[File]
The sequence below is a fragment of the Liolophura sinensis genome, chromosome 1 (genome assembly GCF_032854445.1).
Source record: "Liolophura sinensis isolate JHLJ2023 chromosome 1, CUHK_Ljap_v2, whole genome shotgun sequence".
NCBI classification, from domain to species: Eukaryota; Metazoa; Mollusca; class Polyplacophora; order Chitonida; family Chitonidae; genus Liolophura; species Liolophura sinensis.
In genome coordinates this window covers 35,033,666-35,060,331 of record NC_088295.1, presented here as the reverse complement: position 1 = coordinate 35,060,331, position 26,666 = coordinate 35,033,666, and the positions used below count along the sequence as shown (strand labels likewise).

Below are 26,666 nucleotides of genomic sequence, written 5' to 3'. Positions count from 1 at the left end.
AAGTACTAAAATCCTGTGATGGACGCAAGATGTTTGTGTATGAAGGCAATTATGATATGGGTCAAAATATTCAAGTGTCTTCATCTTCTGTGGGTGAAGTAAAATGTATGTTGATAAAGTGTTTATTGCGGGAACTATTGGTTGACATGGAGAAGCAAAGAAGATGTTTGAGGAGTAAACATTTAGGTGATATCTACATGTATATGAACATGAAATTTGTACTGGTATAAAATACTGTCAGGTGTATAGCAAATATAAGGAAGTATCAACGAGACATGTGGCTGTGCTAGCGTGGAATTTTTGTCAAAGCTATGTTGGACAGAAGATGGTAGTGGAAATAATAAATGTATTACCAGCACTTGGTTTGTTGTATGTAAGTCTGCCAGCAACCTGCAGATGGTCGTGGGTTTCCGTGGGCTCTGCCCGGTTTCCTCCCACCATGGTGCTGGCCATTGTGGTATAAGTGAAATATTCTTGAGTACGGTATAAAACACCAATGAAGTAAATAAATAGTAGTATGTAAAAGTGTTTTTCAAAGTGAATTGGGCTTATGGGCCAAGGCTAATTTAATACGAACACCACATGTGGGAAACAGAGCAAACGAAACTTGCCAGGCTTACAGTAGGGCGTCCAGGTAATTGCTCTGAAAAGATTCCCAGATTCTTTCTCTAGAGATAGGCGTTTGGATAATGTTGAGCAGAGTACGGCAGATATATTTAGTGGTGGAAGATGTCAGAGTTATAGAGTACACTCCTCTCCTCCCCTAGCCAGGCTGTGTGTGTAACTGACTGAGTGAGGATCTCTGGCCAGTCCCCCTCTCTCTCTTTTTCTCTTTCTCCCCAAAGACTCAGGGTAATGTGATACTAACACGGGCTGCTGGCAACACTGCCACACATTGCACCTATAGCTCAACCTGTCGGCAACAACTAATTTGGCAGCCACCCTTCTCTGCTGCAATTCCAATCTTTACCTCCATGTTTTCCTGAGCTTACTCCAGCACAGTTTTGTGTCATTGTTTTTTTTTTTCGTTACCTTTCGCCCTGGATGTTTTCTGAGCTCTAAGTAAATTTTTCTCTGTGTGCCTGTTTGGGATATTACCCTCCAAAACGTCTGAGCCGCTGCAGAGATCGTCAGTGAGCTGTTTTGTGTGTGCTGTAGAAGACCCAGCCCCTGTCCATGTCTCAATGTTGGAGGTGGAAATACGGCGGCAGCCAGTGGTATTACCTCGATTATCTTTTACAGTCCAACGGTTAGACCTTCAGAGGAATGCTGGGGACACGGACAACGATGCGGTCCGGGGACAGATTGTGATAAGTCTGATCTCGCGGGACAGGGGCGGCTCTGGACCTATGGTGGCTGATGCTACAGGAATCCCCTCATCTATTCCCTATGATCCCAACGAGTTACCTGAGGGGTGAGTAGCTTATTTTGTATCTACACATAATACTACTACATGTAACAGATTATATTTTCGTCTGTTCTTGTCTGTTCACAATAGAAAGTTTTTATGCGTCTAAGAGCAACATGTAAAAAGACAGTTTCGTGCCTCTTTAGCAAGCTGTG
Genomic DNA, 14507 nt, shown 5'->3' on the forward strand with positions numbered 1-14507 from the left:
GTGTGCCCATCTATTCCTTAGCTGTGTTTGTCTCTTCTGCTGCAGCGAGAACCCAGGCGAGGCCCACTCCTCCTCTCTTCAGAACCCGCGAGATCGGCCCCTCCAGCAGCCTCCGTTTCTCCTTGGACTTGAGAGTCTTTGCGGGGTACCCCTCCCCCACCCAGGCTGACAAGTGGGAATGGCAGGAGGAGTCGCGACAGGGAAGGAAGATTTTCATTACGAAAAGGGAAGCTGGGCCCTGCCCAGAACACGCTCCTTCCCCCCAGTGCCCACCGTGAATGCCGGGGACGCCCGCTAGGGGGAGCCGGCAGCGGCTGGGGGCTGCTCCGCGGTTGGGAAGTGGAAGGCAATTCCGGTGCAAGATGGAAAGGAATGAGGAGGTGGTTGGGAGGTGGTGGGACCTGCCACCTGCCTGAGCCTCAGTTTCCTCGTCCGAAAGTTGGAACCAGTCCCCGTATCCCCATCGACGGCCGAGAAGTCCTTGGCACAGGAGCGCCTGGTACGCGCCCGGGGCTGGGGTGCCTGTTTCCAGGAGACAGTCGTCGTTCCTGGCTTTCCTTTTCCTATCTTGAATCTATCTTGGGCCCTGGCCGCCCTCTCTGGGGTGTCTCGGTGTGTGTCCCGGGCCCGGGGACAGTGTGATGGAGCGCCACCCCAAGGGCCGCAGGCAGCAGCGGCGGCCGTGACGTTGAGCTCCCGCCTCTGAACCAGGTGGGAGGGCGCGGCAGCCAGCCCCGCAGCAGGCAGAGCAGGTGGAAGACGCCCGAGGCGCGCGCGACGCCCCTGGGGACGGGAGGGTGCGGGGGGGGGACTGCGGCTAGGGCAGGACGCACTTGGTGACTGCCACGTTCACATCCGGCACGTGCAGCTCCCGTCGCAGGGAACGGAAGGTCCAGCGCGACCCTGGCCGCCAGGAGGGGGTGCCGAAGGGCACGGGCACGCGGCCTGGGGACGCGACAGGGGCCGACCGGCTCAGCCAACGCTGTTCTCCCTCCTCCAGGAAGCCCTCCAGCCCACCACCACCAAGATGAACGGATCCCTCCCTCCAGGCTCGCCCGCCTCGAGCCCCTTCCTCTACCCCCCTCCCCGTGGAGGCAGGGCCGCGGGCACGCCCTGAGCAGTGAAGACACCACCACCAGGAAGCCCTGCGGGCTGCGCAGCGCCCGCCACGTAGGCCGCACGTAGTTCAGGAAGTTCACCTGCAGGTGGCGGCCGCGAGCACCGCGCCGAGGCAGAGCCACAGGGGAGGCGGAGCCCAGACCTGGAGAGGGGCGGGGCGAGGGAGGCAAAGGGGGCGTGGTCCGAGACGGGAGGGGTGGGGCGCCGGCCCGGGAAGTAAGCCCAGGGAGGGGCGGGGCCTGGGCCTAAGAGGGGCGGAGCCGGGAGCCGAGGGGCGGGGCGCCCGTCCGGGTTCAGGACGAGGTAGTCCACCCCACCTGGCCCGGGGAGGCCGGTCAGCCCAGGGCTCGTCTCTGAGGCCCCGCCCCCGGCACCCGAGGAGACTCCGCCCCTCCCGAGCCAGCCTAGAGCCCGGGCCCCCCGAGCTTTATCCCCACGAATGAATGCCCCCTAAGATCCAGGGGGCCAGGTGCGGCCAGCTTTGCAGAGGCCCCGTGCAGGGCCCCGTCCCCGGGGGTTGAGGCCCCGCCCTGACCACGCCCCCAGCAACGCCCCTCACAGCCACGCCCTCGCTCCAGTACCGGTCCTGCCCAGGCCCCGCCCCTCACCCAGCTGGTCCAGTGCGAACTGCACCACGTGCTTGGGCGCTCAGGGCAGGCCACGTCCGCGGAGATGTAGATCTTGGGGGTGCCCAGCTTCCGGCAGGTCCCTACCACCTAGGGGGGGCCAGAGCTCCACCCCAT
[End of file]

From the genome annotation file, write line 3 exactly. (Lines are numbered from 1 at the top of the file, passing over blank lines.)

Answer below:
NCBI classification, from domain to species: Eukaryota; Metazoa; Mollusca; class Polyplacophora; order Chitonida; family Chitonidae; genus Liolophura; species Liolophura sinensis.